If elected, Long said she would work to get as much federal funding as possible for the bridge and work collaboratively with Oregon lawmakers to bring a replacement I-5 bridge to the district.
“I think the more important question is why hasn’t this been fixed in 10 years. The failure to do so, to replace the bridge, which I support, is now going to cost twice as much had it been tackled by the current representative,” she said.
Herrera Beutler said she opposed the last I-5 bridge replacement plan, the Columbia River Crossing, because it was the wrong plan. She said it would have been built too low, would have impeded river traffic, was too expensive and wouldn’t have shaved more than a minute off southwest Washington commuters’ travel time.
“That’s not good enough, especially with that price tag,” she said.
She said as a senior member of the House Appropriations Committee, she’s worked to secure a pot of federal money to help pay for a replacement bridge should the project come to fruition.
Rep. Herrera Beutler also criticized Oregon’s plan to toll the I-5 and I-205 bridges.
“Not to use the money to replace the I-5 bridge but to use that toll money – essentially picking the pockets of Southwest Washington commuters – and use it for projects elsewhere in Oregon. That’s a problem for many reasons,” she said.
Herrera Beutler said she’s been outspoken and taken a lead on the topic because that’s what the people of Southwest Washington expect.
Herrera Beutler's pitch to voters
While she remains the only Republican member of Congress on the western seaboard, Herrera Beutler said she doesn’t think voters support her through a partisan lens.
“I think voters here expect a problem solver. They are not voting Republican or Democrat. They are voting for someone who is going to put them, their families, their businesses and their communities first,” she said.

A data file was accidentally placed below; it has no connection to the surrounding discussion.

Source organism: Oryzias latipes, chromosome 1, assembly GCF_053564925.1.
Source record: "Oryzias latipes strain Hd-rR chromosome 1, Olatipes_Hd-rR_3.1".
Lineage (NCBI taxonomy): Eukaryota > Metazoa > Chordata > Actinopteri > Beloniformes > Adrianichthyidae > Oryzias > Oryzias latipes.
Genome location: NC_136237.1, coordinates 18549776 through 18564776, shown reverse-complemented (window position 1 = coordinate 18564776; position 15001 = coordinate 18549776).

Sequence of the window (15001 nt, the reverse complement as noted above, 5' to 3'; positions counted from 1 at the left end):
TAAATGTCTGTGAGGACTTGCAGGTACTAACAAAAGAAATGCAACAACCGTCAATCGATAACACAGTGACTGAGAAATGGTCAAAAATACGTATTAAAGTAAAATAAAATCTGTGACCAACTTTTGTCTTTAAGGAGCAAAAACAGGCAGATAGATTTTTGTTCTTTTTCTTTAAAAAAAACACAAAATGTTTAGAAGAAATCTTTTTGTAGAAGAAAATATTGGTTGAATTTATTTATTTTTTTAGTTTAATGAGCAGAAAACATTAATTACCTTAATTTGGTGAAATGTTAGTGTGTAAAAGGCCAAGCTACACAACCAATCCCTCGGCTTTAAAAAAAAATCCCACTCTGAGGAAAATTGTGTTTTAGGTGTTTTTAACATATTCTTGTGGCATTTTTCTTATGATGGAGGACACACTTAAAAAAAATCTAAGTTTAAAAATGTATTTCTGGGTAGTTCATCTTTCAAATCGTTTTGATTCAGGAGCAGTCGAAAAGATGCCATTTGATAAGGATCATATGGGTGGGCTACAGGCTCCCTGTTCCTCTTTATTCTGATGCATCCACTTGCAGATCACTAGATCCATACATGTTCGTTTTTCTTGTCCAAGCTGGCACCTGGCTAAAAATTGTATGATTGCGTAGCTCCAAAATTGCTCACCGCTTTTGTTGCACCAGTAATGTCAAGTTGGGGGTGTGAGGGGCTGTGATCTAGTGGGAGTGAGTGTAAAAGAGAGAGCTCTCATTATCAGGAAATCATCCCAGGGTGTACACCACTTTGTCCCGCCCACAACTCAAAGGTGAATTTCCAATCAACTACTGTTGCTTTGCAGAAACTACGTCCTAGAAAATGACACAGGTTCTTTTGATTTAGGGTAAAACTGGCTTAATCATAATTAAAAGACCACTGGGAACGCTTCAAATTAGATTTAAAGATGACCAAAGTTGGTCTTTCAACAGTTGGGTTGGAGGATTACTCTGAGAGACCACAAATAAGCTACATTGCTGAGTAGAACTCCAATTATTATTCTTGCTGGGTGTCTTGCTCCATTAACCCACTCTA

Herrera Beutler said she has been ranked the No. 1 most effective lawmaker in Washington state for her ability to problem solve and work across the aisle.
“I got that award because I’ve been able to pass legislation to help low-income moms and infants access health care. I’ve been able to pass legislation to protect our endangered salmon from lethal predation. I’ve been able to help fund things like infrastructure here in Southwest Washington.”
She said she doesn’t have an ideological ax to grind.
“I approach it as, 'How can I help solve problems for folks here, irrespective whether we’re in the majority or the minority?'” she said.
Long’s pitch to voters
In this campaign and in 2018, Long has criticized Herrera Beutler for not holding more town halls and only via telephone.
“I am present, accountable, and committed to working for the people of Southwest Washington. I’ve held drive-in town halls. They are just the latest things I’ve done to show just how connected I am to the community. Before that I held a dozen virtual town halls, all available on the web where I clearly respond to questions. I’m being responsive to the community,” she said.
Long called herself a leader, one that’s needed now more than ever, and said it’s time for a change.
“When somebody’s been in office for a decade and failed to deliver on major policy issues like health care and infrastructure, they have failed Southwest Washington. I am a clear alternative,” Long said.
The candidates also discussed lowering drug costs, support for law enforcement and taxes.
Straight Talk airs Friday at 7 p.m., Saturday at 4:30 p.m. and Monday morning at 4:30 a.m. Straight Talk is also available on podcast.